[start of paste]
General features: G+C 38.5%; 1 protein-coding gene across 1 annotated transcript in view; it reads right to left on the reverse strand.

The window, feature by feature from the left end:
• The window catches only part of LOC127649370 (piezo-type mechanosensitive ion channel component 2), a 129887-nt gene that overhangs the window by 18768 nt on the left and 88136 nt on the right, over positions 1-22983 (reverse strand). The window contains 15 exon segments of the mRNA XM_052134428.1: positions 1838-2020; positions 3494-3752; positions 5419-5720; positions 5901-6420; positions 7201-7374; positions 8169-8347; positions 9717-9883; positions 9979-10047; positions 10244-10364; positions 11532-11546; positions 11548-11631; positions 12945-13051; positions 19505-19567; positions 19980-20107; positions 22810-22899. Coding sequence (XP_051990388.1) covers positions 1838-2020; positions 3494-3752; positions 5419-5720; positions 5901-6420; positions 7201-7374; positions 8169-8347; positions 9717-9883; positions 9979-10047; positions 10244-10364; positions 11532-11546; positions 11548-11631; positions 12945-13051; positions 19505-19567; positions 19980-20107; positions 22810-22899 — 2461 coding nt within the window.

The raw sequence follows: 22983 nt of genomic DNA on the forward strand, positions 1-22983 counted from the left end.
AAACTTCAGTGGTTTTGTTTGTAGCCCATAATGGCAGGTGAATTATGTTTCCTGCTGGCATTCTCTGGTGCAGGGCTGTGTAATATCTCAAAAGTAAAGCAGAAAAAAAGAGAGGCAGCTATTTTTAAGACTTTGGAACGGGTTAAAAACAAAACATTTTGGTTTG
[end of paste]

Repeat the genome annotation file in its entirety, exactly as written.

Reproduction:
General features: G+C 38.5%; 1 protein-coding gene across 1 annotated transcript in view; it reads right to left on the reverse strand.

The window, feature by feature from the left end:
• The window catches only part of LOC127649370 (piezo-type mechanosensitive ion channel component 2), a 129887-nt gene that overhangs the window by 18768 nt on the left and 88136 nt on the right, over positions 1-22983 (reverse strand). The window contains 15 exon segments of the mRNA XM_052134428.1: positions 1838-2020; positions 3494-3752; positions 5419-5720; positions 5901-6420; positions 7201-7374; positions 8169-8347; positions 9717-9883; positions 9979-10047; positions 10244-10364; positions 11532-11546; positions 11548-11631; positions 12945-13051; positions 19505-19567; positions 19980-20107; positions 22810-22899. Coding sequence (XP_051990388.1) covers positions 1838-2020; positions 3494-3752; positions 5419-5720; positions 5901-6420; positions 7201-7374; positions 8169-8347; positions 9717-9883; positions 9979-10047; positions 10244-10364; positions 11532-11546; positions 11548-11631; positions 12945-13051; positions 19505-19567; positions 19980-20107; positions 22810-22899 — 2461 coding nt within the window.

The raw sequence follows: 22983 nt of genomic DNA on the forward strand, positions 1-22983 counted from the left end.
AAACTTCAGTGGTTTTGTTTGTAGCCCATAATGGCAGGTGAATTATGTTTCCTGCTGGCATTCTCTGGTGCAGGGCTGTGTAATATCTCAAAAGTAAAGCAGAAAAAAAGAGAGGCAGCTATTTTTAAGACTTTGGAACGGGTTAAAAACAAAACATTTTGGTTTG